The Professor’s question (in honor of Vaunda Nelson’s bookselling great-uncle, who started a bookstore with only 5 books): If you were going to start a bookstore with 5 books, which would you choose? These don’t have to be your five personal favorite,desert-island books, but the 5 that you would most want to share.


My true colors will show here:

A  dictionary that includes etymology, because our language is so rich and our vocabulary so extensive and drawn from so many sources
A grammar book, one that isn’t too stuffy, because our complex language is so elegant when it’s used correctly
A contemporary translation of the Bible, because the characters, their stories, and the imagery are unequalled
A simple bilingual book (any language) with pictures to introduce a reader to the beauty of an unfamiliar language 
A blank book to write down ideas and observations, but not such a pretty blank book that you’re afraid to write in it
Since this is a series in honor of the NM centennial, what are some of your favorite books set in New Mexico or by NM authors?

Río Del Corazón and Astonishing Light: Conversations I Never Had With Patrociño Barela, two collections of poetry about New Mexico and New Mexicans, by thoroughly New Mexican poet E.A. “Tony” Mares – referenced above as “my husband” and “an actor…giving performances as Padre Martinez.”  I make no apologies for including books written by a spouse, because they are indeed among my favorites. (No apologies needed! I think that’s wonderful.)
What was the best piece of writing advice you received when you were starting out, and what would you pass along to other writers?


“Accept criticism.” I deal with it much better now than I did sixty years ago, and I actually welcome it and learn from it. But criticism is only useful when it comes while the work is still in progress. Once the book is published, you’re better off ignoring it.

 Most importantly, have you ever actually traveled through time to research a book? Kersten Hamilton can travel forward at the rate of one second per second, but I thought perhaps you had discovered some other means in order to get all those books written.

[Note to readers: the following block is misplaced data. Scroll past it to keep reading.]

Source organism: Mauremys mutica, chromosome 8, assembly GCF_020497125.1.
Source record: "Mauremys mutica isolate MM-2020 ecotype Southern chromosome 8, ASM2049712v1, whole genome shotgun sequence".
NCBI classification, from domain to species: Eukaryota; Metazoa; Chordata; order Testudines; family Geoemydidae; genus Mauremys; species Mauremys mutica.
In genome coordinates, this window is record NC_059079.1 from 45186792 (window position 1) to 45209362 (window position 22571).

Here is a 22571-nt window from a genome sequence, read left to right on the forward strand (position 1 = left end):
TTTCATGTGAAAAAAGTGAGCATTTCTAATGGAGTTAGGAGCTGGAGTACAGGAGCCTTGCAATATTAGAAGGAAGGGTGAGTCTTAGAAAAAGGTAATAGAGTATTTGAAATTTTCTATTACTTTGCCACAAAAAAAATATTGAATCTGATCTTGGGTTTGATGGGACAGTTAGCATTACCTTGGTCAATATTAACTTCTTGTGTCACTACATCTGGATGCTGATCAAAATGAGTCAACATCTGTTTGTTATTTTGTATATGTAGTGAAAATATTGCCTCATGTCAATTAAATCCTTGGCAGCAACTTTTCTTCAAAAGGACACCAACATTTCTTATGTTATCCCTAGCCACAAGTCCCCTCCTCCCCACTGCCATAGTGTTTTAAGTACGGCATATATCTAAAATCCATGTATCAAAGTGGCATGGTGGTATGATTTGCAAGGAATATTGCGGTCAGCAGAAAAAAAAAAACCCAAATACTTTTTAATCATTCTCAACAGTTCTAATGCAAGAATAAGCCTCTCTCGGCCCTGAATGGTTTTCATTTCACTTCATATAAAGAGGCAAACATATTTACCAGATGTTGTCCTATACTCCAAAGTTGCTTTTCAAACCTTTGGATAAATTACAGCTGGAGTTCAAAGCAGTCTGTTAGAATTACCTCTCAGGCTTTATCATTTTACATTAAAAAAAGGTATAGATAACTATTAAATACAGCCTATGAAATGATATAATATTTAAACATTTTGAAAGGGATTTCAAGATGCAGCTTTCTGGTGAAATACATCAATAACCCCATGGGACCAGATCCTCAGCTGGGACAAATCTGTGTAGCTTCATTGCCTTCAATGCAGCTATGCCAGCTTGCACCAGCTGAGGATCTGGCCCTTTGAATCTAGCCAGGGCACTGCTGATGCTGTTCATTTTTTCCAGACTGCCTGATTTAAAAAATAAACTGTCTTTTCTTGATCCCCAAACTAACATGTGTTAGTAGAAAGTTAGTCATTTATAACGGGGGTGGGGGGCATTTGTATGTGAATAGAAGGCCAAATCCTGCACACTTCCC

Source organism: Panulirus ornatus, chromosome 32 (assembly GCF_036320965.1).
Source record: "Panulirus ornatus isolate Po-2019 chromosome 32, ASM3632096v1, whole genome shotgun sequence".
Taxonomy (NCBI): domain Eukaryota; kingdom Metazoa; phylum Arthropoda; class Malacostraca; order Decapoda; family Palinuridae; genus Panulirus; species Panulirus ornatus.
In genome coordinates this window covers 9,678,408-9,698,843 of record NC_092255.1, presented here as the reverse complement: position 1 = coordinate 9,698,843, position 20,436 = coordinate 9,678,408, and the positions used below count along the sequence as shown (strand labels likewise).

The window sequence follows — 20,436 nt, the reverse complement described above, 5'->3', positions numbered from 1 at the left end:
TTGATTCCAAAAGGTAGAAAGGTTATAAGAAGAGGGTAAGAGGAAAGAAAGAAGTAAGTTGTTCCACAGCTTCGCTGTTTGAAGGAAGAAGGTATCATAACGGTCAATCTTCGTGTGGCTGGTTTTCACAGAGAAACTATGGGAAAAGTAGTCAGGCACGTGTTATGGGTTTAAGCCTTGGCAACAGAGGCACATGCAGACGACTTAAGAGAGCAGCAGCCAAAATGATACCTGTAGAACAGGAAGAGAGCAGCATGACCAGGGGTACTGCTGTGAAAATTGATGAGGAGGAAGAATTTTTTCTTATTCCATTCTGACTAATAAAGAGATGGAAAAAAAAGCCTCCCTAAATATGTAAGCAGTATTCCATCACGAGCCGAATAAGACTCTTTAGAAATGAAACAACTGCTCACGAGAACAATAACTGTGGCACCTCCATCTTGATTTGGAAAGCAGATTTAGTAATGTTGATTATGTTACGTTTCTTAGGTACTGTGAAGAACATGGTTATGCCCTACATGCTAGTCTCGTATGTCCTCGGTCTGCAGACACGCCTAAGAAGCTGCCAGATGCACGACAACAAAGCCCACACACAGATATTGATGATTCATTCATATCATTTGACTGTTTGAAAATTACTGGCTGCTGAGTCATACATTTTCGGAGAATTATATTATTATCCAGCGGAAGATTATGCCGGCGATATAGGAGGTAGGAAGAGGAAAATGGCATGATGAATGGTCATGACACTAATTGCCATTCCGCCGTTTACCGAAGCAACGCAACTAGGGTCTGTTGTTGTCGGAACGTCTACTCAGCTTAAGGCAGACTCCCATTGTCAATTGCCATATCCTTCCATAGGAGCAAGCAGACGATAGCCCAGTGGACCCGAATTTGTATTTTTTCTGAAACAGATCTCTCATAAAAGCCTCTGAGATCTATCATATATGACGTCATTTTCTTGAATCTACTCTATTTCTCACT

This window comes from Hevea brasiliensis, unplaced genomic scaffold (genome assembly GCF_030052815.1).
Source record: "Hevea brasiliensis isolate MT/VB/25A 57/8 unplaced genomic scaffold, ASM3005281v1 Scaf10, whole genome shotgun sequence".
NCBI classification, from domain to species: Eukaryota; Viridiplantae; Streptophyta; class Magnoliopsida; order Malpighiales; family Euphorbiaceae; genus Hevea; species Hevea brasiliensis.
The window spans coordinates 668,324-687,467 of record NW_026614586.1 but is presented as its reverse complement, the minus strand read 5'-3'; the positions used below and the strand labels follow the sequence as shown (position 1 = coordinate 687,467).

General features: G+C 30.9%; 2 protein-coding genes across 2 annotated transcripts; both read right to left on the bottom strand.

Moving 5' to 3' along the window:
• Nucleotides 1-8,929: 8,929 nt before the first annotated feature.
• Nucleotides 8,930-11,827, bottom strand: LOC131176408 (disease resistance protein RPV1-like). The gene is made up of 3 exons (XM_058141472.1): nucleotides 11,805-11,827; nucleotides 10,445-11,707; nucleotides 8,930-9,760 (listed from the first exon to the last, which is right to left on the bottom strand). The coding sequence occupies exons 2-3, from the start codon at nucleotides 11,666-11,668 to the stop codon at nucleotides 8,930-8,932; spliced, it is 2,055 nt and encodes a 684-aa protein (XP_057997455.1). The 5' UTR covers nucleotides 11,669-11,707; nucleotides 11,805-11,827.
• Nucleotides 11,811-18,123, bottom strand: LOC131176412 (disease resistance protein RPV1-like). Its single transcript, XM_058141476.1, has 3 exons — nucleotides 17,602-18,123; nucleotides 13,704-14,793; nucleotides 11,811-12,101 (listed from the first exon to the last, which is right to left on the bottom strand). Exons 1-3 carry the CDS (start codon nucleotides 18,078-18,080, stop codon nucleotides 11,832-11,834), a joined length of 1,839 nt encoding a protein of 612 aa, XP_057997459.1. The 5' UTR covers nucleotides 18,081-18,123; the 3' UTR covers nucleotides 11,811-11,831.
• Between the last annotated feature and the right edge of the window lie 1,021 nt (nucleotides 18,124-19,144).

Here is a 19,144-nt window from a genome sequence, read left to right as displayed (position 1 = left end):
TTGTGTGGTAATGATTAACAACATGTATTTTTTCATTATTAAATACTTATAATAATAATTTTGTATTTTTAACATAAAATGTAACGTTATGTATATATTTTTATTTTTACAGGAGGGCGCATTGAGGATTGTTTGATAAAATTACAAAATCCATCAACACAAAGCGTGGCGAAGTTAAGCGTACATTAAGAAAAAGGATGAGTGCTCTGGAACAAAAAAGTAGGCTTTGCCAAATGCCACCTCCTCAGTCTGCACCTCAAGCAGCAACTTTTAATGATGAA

Time travel? No–just long hours of work in the present. 

 Thank you, Carolyn!
Carolyn’s newest book is The Wild Queen: The Days and Nights of Mary Queen of Scots, which will be published by Harcourt in the fall of 2012.
 1. Read more interviews with children’s writers in New Mexico here.
2. Carolyn Meyer’s website.

This is part of a series of interviews with New Mexico children’s writers to celebrate the 2012 centennial. (1)

Lauren Bjorkman (2)is the author of My Invented Life (Henry Holt , 2009), a YA novel that takes on sibling relationships, sexual identity, and Shakespeare, all through the voice of cynical-yet-daydreaming teen theatre geek Roz. PW called it “fun, thought-provoking reading,” and I have to agree. Welcome, Lauren!

Roz has such a strong voice, and she’s such a believable mix of self-awareness and denial. How did you develop her voice in writing My Invented Life?

 I started with a picture in my mind—a big, adorable dog that wants to be loved, but doesn’t know how to behave around people. To that, I added some observations I’d made of a young woman in my hometown, a talented actress with a big heart and boundless energy. Once Roz came alive for me, everything I wrote went through the Roz-o-matic filter—would Roz do this? Would Roz say that? It was great fun to create someone so unlike myself.

The plot of My Invented Life models the play, As You Like It, that the theatre geeks are practicing. How did that come about? Were you planning from the start to use Shakespeare? If you had to introduce Shakespeare to teens using a different play, which would it be?